Some signs in recent days suggest that the short-sighted policies and cadres that shape relations with Turkey today in Washington, just as they did in the Barack Obama era, are likely to jeopardize the two countries' joint achievements in the long run.
As an example of that, a U.S. State Department spokesperson made a statement Tuesday and claimed that Turkey’s activities in the Eastern Mediterranean are "provocation," a claim that received an immediate response from Ankara. This was actually an example of Washington's inconsistent moves in its foreign policy recently.
Washington has called for a reduction in tension in the Eastern Mediterranean; however, it does not seem to be an impartial and sincere mediator in many aspects of the ongoing conflict, which requires extensive discussion.
In fact, accusing Turkey unfairly but remaining idle on Greece’s provocations makes the U.S. case unconvincing. It wouldn't take much effort for Washington to notice that in the last 27 years, Russian-made S-300 missile defense systems were deployed on the Greek island of Crete and were upgraded by Moscow just last month.
Recently, the visits of U.S. Secretary of State Mike Pompeo to both the Greek Cypriot side and the island of Crete were closely followed by Ankara. Pompeo did not meet with officials in the Turkish Republic of Northern Cyprus (TRNC) during his visit to the island; instead, the U.S. chose to lift the arms embargo on the Greek Cypriot administration, which has not gone unnoticed by Ankara.
In the midst of this close diplomacy between Washington and Athens, it has been deemed provocative that Ankara sent its seismic research vessel Oruç Reis to the Eastern Mediterranean. On the other hand, it is not regarded as odd that Washington has not confronted Greece for openly militarizing Aegean islands against a NATO member since the 1960s.
The Greek Cypriot administration wanted to deploy two S-300 batteries on the island that it purchased from Moscow in 1998. After encountering extreme international pressure, it gave up on the idea but was unable to return them to Russia. The batteries were then put into service by the Greek air force in exchange for providing the alternative weapon systems TOR 1 and SUZANA to the Greek Cyprus administration. Today, Greece still deploys S-300 in Crete, located approximately 600 kilometers (373 miles) from Turkey's shores.
Considering all these facts and 100 years of ongoing problems between Turkey-Greece, the U.S. should remain neutral not only for reconciling the relations of two NATO countries but also for its own national interests. Therefore, the issues on territorial seas, airspace, continental shelf, the militarization of the Greek islands, Cyprus and NATO disputes between Ankara and Athens would only be solved based on fair and realistic approaches.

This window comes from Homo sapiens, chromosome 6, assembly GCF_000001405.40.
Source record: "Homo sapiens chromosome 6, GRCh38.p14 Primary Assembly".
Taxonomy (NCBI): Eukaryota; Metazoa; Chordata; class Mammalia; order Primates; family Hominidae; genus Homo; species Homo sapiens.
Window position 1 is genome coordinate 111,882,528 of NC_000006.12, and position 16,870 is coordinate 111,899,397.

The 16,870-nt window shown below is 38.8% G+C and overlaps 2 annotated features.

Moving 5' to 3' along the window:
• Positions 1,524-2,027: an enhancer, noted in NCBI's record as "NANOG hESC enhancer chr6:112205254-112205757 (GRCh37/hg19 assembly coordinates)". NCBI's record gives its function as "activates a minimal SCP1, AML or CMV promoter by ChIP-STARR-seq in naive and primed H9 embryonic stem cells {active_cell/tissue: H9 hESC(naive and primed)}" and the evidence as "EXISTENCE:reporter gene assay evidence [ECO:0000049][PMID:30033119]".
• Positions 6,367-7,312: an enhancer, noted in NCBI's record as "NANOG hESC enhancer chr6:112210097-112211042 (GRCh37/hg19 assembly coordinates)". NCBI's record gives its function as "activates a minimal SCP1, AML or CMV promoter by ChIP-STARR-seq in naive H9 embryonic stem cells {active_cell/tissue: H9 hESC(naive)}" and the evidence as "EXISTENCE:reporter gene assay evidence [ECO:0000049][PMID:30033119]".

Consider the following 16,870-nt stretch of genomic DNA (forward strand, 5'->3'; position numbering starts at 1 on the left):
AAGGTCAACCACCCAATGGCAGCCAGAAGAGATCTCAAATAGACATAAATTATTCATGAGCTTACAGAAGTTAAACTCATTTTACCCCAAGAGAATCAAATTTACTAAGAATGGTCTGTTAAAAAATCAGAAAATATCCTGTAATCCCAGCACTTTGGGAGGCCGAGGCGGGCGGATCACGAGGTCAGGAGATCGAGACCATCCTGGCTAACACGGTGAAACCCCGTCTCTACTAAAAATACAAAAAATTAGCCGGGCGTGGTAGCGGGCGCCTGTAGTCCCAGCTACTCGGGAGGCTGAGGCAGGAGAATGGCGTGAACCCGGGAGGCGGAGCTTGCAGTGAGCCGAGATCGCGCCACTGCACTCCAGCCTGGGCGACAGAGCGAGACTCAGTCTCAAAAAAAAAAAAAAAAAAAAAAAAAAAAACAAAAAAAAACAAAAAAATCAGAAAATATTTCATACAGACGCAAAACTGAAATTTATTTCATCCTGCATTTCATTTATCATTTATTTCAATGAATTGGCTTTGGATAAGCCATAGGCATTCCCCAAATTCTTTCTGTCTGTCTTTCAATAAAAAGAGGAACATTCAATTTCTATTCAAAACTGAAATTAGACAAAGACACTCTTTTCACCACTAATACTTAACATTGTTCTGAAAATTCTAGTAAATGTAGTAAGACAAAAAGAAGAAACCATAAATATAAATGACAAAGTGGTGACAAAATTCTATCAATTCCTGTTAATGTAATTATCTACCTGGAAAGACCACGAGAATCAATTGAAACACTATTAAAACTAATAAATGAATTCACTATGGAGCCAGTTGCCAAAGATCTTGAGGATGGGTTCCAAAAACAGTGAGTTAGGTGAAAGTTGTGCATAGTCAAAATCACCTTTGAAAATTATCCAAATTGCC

Although it is not reflected in his actions at the moment, we see the necessity of this approach in Pompeo's own statements. Pompeo in late September voiced support for talks between Turkey and Greece during his visit to a U.S. naval base at Souda Bay on Crete, after meeting the Greece prime minister on the second day of his trip to the country. He underlined supposedly that Russia is a destabilizing force in the Eastern Mediterranean.
Defining Turkey's activities in the region as a provocation and delegitimizing efforts against Turkey's rights and gains, generate unrealistic and redundant polemics and controversies between Washington and Ankara.
Meanwhile, it is not difficult to understand that one of the main motivations behind these polemics that go completely beyond real politics, is the influence of the Greek-Hellenic lobby in Washington and especially Orthodox-Evangelic religiously motivated groups around Vice President Mike Pence.
As a matter of fact, despite tactical differences, at least Washington and Ankara seem to be striving for a common goal for a political solution in Syria and Libya. Especially when the two countries have a mature experience and knowledge within NATO.
It remains to be seen if Washington will endanger its relations with Turkey in order to contain a perceived Russian threat to Greece and continue to ignore the facts on the ground.
Evidently, Ankara is clearer than ever on this matter. President Recep Tayyip Erdoğan says that Turkey is in favor of diplomacy at every opportunity but will never give up on its gains and rights in the region. If Washington's policy continues to stick with daily gains with Greece, perhaps it will not be able to establish a long-term and sustainable communication channel with Ankara. It's high time for the U.S. to understand this as well.
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